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It’s Fine That The Celtics Are Kicking The Heat’s Butts Off. I’m Not Worried. It’s Fine!

Jayson Tatum blocks the shot of Bam Adebayo.
Photo by Matt Stone/MediaNews Group/Boston Herald via Getty Images

The Boston Celtics beat the hell out of the Miami Heat Thursday night, 110–97, Boston's second consecutive lopsided victory after falling into a deadly 3–0 hole in this Eastern Conference Finals. You have heard this stat one million times, but it bears repeating: In 150 tries, the NBA has failed to produce one single instance of a team winning a series after falling behind 3–0. Only three teams in history have even forced a Game 7.

Because I am a very savvy and well-dressed hoops fan with immaculate personal hygiene and a long uninterrupted history of being correct all the time, I of course know better than to follow any irrational lines of thought about what is taking place in this series. A foolish "casual" might see the higher-seeded team—and, indeed, the team with the best regular-season record to have advanced from the first round of the playoffs—romp for six uninterrupted quarters, and think, Hmm, something seems to have changed here. They might observe that the Celtics shot uncharacteristically poorly and were uncharacteristically loose with the ball through the first three games of the series but now appear to have buttoned up where it counts, and think, Hmm, the Celtics of the regular season were actually way better than the Miami Heat, who finished the regular season with a negative net rating and then dropped a play-in game to the Atlanta freaking Hawks.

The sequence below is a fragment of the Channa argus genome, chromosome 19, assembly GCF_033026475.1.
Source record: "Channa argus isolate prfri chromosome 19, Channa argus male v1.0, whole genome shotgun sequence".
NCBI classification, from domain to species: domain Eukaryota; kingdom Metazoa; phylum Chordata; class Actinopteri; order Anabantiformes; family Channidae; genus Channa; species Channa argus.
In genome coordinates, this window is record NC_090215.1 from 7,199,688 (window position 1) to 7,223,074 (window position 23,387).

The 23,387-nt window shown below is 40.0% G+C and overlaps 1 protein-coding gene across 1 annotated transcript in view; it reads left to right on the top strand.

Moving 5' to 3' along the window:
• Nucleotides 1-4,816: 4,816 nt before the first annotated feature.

This distracting factoid might cause such a person—a dunce, a nincompoop, a slack-jawed shit-for-brains—to conclude, as Charles Barkley suggested during halftime of Game 5, that if both teams play at anything like their best from here on out it would make sense to expect the Celtics to beat the hell out of the Heat, which is what they have now done for back-to-back games. Hmm, this person might think, pondering the stability of a 3–2 series lead over a title favorite, causing the dried garbanzo this person has for a brain to rattle around audibly in the cobwebbed interior of their skull.

I, a sophisticated basketball observer, of course know better, and I am backed up on this by no less an authority on the condition of this basketball series than the various members of the Miami Heat. "Why would we lose confidence?" asks Bam Adebayo, who has lost his minutes over the last two games by a combined 36 points. "When we started this journey, nobody believed in us. Everybody thought we were going to be out in the first round. Everybody thought we were going to be out in the second round. And now we are here one game away." That's right! That's exactly what I was thinking as I watched Adebayo sullenly ride the bench for the entire fourth quarter Thursday night, having been played off the floor by Al Horford and Robert Williams III. It was in fact after Adebayo's sixth turnover of the night, when he was stripped of the ball in the paint by Marcus Smart and then outfought for the ball by Grant Williams and then lay there like a big dejected sack of potatoes while the Celtics jogged the other way for a transition three to push the lead to 23 points, that I said aloud, "Actually the Heat are for sure the better team, here."